“The Esperanza High School Jazz I Ensemble, under the direction of Bradley Davis, won first place earlier this month at the prestigious Charles Mingus High School Competition & Festival at the Manhattan School of Music in New York City.”
Last week on Wednesday March 30, the Mingus Big Band performed and held a clinic to showcase the music and legacy of Charles Mingus with the students at Queensborough Community College.
Mingus Big Band at Ronnie Scott’s, W1
January 27, 2016
The forecasters may not have spotted it, but a hurricane is blowing through central London this week. Yes, the Mingus Big Band is back in residency at what the double bass player Boris Kozlov calls its “second home”.
It’s always possible, I suppose, that one or two expense-account punters venturing out to hear the orchestra for the first time may be under the impression that Charles Mingus himself will be on the bandstand, shouting out instructions in that inimitable voice of his. The scarcely believable truth is that he has been dead for nearly 40 years. But thanks to his widow, Sue, who has supervised his legacy with a shrewd eye, his work has reached an entirely new audience. This ghost band kicks and capers and gives Old Father Time a cheerful v-sign.
The opening set at Ronnie Scott’s struck a perfect balance between exuberance and introversion, the programme veering from the raucous E’s Flat, Ah’s Flat Too to the recently discovered Noonlight, a shimmering theme vaguely reminiscent of Duke Ellington’s The Single Petal of a Rose.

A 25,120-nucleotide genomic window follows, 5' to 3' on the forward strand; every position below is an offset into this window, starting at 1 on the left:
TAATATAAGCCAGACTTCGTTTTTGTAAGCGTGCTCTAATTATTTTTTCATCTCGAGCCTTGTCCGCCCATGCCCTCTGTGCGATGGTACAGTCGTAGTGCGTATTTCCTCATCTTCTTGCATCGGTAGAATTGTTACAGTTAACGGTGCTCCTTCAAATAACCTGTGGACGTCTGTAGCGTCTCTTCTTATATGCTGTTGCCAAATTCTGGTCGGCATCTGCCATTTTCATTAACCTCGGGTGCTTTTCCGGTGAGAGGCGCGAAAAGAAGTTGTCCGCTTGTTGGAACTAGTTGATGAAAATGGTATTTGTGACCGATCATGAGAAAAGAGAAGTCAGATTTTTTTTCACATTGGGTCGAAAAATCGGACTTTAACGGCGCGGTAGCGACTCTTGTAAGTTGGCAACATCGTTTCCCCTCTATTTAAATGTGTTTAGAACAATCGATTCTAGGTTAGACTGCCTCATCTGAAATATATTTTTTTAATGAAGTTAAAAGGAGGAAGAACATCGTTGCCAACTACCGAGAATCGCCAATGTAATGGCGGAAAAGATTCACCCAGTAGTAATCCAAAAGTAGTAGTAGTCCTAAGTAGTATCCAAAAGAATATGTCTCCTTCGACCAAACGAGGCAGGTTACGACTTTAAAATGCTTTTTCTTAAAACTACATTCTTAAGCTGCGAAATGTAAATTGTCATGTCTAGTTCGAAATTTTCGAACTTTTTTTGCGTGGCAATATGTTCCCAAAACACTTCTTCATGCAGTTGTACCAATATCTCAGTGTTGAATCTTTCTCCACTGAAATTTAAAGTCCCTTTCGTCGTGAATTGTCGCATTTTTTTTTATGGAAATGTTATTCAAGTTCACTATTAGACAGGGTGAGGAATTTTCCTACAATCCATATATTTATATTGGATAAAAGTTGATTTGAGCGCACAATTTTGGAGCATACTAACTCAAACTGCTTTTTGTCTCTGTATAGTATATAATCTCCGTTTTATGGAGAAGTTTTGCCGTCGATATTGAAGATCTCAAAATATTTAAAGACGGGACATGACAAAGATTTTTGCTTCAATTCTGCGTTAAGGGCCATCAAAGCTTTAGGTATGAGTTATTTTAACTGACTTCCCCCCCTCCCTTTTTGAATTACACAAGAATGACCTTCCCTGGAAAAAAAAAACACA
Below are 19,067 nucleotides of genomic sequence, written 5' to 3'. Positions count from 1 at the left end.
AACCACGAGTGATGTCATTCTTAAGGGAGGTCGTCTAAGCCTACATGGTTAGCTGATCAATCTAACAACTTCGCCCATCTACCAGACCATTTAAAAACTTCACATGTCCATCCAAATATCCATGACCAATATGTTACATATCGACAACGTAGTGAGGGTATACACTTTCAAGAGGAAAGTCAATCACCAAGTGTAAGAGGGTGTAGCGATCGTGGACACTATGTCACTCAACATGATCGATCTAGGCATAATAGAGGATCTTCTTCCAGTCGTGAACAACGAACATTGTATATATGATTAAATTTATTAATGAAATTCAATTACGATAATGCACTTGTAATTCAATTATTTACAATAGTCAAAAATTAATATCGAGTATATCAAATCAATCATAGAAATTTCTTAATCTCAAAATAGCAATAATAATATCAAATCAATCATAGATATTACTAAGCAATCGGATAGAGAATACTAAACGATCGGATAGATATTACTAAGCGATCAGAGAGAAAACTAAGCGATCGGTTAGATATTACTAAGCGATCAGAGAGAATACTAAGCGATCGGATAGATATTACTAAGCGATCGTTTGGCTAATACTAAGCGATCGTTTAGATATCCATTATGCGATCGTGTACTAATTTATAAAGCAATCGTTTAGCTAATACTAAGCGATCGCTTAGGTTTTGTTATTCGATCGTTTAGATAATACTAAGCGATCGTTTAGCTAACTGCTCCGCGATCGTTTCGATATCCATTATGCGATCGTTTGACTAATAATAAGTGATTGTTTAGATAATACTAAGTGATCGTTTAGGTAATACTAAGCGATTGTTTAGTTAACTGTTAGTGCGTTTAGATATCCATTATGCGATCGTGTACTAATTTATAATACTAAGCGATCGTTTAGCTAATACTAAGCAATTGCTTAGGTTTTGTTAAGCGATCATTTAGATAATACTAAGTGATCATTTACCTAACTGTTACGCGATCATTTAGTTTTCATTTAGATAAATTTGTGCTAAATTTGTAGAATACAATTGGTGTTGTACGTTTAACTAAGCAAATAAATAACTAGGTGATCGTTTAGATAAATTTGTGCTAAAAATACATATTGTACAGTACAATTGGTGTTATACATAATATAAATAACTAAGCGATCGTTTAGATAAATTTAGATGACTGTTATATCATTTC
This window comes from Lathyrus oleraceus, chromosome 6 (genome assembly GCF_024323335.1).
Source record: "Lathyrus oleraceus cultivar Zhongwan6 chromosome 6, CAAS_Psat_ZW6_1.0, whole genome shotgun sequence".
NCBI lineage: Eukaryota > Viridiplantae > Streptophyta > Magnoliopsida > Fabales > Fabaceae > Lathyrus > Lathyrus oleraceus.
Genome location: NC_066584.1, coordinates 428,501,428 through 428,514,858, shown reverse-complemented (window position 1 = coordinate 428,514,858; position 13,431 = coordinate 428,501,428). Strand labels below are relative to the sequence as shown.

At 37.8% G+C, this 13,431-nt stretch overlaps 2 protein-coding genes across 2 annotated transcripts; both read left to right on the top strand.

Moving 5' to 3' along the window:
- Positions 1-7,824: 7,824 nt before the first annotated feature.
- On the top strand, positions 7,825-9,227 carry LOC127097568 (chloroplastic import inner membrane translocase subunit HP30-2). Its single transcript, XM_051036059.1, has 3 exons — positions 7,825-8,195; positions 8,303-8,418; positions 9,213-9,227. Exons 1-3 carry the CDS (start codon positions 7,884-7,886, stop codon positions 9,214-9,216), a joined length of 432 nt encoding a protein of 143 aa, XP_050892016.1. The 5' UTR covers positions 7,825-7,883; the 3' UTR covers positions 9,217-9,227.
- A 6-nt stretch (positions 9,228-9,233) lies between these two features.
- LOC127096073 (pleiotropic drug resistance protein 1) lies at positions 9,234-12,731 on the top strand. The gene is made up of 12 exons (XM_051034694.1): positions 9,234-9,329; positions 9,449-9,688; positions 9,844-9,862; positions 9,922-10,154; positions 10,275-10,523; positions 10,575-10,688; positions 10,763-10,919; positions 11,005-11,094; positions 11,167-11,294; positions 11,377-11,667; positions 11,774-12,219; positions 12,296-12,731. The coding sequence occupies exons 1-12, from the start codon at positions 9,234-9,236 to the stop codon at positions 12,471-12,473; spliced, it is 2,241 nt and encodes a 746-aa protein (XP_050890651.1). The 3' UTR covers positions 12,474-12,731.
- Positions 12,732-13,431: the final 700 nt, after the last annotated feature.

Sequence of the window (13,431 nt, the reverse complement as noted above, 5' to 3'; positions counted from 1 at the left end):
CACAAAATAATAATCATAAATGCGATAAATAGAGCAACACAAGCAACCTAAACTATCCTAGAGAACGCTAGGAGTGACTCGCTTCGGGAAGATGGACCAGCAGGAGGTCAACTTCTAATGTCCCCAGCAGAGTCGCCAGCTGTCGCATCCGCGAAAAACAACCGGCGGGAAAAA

Above all, the musicians, who play a weekly date at the Jazz Standard club in Manhattan, have managed to preserve the aura of workshop spontaneity. Drawing so heavily on blues and gospel, Mingus’s music needs to keep its raw edges. So it didn’t even matter if there were occasional mix-ups over cues or two soloists getting to their feet at the same time.
The alto player Brandon Wright added flute to the sinuous Meditation on a Pair of Wire Cutters after Kozlov had played a bowed bass introduction. The tenorist Wayne Escoffery fired off one ferocious solo after another. There was a British presence too, in the trombonist Paul Taylor, leader of the quirky and tuneful Blowpipes trio, sitting in for a member of the band who had been snowed in on the east coast of America. Soho’s storm will be raging until Saturday.